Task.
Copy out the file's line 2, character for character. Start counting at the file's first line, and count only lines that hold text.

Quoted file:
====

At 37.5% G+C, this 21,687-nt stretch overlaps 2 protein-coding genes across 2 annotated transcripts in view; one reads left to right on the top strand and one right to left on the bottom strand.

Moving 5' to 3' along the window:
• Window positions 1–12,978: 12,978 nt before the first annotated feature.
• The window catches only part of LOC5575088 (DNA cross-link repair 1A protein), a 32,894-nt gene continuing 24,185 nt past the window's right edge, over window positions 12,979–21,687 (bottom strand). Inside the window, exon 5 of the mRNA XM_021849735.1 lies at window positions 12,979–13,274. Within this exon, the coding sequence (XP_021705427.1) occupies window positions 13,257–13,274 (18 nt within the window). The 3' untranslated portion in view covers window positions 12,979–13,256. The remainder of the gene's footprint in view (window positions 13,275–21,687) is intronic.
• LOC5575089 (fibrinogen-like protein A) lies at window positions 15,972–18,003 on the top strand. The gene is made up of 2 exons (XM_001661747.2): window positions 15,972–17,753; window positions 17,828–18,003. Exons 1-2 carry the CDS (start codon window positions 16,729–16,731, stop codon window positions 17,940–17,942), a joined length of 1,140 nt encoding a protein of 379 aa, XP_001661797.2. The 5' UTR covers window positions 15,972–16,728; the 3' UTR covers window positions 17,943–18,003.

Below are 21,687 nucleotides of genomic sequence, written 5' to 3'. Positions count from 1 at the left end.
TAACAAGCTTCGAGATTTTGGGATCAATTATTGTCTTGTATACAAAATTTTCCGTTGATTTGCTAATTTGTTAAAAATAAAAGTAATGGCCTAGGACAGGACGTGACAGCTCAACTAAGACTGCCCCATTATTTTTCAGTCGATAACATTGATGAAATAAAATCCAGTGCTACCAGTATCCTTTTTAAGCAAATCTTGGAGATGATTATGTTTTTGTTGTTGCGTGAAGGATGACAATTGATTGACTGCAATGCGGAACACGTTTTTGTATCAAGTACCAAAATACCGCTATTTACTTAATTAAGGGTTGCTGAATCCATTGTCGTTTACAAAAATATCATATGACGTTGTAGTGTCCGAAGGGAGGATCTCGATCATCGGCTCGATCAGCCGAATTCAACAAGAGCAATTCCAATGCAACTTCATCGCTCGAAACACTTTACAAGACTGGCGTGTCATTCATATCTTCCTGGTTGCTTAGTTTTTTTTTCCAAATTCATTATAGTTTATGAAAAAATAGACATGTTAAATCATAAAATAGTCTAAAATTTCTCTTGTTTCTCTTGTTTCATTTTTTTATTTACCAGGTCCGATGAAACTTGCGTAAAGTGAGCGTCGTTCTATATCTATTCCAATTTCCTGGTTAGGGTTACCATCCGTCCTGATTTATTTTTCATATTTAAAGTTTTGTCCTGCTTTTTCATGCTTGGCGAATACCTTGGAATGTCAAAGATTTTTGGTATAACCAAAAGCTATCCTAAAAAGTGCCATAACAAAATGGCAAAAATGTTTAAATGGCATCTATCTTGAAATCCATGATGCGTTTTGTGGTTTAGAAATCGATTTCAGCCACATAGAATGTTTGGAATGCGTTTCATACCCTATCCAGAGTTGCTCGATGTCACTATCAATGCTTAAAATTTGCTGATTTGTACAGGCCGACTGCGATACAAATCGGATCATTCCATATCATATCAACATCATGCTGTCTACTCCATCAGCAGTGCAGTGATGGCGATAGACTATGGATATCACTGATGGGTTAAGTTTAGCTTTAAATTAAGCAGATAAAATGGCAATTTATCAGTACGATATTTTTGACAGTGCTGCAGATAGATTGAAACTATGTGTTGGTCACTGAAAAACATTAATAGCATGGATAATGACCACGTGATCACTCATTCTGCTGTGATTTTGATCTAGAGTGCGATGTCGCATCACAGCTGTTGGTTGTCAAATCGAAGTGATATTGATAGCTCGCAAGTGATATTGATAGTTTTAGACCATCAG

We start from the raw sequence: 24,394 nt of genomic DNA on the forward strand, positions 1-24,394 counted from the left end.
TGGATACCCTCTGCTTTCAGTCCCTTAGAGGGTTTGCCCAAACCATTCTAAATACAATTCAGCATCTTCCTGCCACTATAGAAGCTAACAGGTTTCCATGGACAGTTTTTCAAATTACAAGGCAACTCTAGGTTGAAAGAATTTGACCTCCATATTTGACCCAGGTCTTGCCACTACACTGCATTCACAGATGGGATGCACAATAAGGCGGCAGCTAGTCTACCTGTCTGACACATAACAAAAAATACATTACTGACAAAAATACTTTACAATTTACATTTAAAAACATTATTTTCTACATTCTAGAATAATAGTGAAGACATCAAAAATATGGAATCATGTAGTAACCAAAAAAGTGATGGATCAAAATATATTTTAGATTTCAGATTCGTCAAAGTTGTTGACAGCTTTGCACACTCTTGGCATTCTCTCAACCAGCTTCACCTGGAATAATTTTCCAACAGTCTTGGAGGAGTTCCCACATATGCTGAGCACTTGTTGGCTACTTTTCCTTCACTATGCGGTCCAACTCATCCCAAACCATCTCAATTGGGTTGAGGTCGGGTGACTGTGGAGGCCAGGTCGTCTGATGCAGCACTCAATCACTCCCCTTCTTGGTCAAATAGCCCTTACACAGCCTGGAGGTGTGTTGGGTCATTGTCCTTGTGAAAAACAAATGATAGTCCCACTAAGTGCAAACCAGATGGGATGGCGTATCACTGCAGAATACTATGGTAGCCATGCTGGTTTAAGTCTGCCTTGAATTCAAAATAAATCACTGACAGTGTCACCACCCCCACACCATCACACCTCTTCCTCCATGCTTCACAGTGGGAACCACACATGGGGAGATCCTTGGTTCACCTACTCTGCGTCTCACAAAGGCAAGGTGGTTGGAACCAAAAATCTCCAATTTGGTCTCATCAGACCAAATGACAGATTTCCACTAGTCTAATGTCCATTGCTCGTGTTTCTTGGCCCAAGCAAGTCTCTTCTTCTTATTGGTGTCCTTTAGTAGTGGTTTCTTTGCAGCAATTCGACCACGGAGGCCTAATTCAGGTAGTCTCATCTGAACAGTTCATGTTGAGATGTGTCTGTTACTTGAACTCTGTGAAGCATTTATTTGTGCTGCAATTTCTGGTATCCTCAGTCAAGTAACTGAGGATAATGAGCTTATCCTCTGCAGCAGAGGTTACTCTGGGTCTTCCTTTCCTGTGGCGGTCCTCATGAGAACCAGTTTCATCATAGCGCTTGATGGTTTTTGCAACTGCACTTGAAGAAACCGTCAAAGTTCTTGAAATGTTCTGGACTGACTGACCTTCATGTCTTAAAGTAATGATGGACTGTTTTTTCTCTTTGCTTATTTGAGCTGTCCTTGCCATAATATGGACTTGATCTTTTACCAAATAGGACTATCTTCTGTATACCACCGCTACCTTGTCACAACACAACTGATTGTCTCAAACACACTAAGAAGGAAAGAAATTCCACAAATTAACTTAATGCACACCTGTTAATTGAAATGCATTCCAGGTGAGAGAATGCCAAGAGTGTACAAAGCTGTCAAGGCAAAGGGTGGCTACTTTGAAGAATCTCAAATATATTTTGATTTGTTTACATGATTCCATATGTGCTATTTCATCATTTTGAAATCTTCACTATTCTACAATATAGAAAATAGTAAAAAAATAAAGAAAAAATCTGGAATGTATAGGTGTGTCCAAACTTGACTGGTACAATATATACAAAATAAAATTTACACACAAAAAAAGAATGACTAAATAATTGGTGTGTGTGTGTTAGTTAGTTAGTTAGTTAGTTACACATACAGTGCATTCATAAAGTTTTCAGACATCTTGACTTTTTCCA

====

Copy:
Moving 5' to 3' along the window: